Music Reviews
The Sunlandic Twins

Of Montreal The Sunlandic Twins

(Polyvinyl) Buy it from Insound Rating - 7/10

It looks like Kevin Barnes is simplifying things. On older Of Montreal albums, he couldn't go more than two bars without a chord change, and his melodies would hop intervals like Mexican jumping beans. He got pegged as a 60's throwback, but this was always a little misleading, because while childlike whimsy, baroque arrangements and tight harmonies were staples of the psychedelic era, few bands attempted stretching the pop form to the breaking point where Of Montreal resides. Sure, you can trace a lot of this right back to Pet Sounds and Odyssey and Oracle, and Barnes insistence on cementing his production technique in the fall of 1967 means that the label will likely stick. Yet a more suitable reference point may be the Dukes of the Stratosphere, XTC's alter ego 60's tribute band. Andy Partridge is more a direct predecessor than Brian Wilson.

The band's output has been so dense and layered that it usually takes multiple, and I mean multiple, listens to absorb them. Recently however, and on The Sunlandic Twins especially, Barnes has toned down the Double Jeopardy challenge for the Who Wants to be a Millionaire $64,000 question, meaning that while we don't have to slog through a doctorate thesis, it's still not going to be a cakewalk. Here, there are numerous points of entry for the uninitiated. Right off the bat, Requiem for O.m.m.2 announces the more straightforward, less elliptical approach. The tune is a keeper, yet its sound, still rooted in the 60's, doesn't prepare you for the decade leap forward heard on I Was Never Young. Am I tripping, or is that disco? The next several tunes seem culled from a lost collection of great 70's B-sides from the Bay City Rollers (Art Snob Solutions, Everyday Feels Like Sunday) to Brian Eno (Knight Rider), while the heavy reliance on drum machine for Barnes' mostly one man show results in some nearly danceable beats.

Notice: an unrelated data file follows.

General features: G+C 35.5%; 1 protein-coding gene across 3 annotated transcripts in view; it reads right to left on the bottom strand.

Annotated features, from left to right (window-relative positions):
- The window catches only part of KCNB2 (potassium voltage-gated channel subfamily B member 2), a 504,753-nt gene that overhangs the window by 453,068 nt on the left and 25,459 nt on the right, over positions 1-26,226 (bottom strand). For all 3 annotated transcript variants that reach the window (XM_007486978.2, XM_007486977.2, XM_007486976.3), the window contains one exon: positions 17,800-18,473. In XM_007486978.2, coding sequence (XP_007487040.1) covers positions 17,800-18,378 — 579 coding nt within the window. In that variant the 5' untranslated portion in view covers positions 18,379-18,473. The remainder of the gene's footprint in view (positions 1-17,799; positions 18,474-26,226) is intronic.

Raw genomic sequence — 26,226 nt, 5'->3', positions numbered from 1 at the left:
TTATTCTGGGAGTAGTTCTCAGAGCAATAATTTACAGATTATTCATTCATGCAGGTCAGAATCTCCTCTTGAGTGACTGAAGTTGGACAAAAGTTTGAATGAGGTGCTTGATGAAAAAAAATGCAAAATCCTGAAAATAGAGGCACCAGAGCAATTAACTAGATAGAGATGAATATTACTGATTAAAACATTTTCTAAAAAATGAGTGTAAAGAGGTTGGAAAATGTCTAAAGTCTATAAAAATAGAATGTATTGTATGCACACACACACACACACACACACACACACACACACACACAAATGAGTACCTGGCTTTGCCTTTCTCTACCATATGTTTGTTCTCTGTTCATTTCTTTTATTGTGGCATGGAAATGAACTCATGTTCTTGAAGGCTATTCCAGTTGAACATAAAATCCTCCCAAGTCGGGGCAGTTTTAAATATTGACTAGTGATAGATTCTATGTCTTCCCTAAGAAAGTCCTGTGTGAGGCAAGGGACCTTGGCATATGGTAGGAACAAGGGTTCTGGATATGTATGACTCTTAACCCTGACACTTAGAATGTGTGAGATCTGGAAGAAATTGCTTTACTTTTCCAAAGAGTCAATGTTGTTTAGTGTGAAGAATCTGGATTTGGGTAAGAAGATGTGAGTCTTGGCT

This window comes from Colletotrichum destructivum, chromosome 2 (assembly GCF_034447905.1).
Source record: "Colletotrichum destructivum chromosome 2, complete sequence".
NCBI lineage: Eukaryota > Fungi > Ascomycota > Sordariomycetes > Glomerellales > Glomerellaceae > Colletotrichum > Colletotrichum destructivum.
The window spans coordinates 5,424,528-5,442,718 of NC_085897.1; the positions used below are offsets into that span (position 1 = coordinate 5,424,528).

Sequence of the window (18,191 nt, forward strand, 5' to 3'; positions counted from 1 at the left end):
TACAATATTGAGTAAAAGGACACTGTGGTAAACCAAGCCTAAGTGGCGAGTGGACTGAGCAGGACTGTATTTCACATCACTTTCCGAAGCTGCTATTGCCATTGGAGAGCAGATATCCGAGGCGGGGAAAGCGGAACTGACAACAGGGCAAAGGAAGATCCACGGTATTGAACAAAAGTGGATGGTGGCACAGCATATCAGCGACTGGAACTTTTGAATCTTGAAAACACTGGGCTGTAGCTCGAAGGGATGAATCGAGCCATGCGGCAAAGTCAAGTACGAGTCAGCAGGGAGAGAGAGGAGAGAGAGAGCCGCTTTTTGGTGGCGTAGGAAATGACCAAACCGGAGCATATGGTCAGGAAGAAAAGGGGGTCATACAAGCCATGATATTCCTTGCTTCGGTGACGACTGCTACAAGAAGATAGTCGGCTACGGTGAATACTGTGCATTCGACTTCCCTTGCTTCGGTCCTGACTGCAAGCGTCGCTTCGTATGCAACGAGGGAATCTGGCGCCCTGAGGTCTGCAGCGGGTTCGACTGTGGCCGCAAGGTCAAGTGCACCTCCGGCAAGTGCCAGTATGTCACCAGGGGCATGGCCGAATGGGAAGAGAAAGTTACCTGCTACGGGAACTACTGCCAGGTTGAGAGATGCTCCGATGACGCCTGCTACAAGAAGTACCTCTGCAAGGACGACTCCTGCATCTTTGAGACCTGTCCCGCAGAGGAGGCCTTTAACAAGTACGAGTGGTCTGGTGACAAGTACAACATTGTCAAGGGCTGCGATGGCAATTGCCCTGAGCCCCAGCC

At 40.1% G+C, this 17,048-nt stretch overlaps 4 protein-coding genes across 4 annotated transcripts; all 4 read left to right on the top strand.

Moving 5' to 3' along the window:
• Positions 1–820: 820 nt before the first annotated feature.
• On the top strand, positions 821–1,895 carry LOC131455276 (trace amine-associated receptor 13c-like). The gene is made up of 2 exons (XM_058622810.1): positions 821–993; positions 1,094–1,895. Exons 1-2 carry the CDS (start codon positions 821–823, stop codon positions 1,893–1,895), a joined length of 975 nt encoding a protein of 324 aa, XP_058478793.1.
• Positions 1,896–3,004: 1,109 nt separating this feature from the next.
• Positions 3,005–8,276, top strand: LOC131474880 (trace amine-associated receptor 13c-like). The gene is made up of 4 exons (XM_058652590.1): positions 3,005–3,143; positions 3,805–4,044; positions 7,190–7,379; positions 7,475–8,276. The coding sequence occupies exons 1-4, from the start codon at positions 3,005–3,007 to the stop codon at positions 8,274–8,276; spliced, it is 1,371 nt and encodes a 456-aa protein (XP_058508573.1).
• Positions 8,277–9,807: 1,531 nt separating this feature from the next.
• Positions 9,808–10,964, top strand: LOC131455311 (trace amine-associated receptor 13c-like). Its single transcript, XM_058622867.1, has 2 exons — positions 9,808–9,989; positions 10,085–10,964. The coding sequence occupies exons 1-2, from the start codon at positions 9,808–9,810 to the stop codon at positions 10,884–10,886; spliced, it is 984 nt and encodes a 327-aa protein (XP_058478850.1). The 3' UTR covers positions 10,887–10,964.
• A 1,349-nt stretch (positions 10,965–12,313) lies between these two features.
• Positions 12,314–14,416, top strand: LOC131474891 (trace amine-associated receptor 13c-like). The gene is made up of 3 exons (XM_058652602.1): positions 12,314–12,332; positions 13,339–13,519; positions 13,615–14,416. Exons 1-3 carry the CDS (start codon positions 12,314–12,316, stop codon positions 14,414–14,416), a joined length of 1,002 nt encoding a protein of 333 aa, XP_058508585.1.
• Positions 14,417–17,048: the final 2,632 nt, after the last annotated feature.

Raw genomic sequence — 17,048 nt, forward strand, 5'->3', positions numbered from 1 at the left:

Lest you think this was Of Montreal's play for the big time, think again. Barnes' inscrutable evasiveness forever dooms them to obscurity. This is where I find the band both fascinating and frustrating. Barnes seems to draw from a bottomless well of creativity, and is capable of the most sublimely unexpected melodic phrasing. At the same time, he can come off as a little too intellectual for his own good. Of Montreal walks this tightrope constantly and you are comforted by the fact that while the delivery may be so precise as to leave you cold, you at least can stimulate your brain deciphering the tunes.

But that's what separates the near great from the transcendent. Of Montreal has yet to consistently achieve the latter for the length of a whole CD. Still, if they keep churning out near great records year after year, well, that's something, isn't it?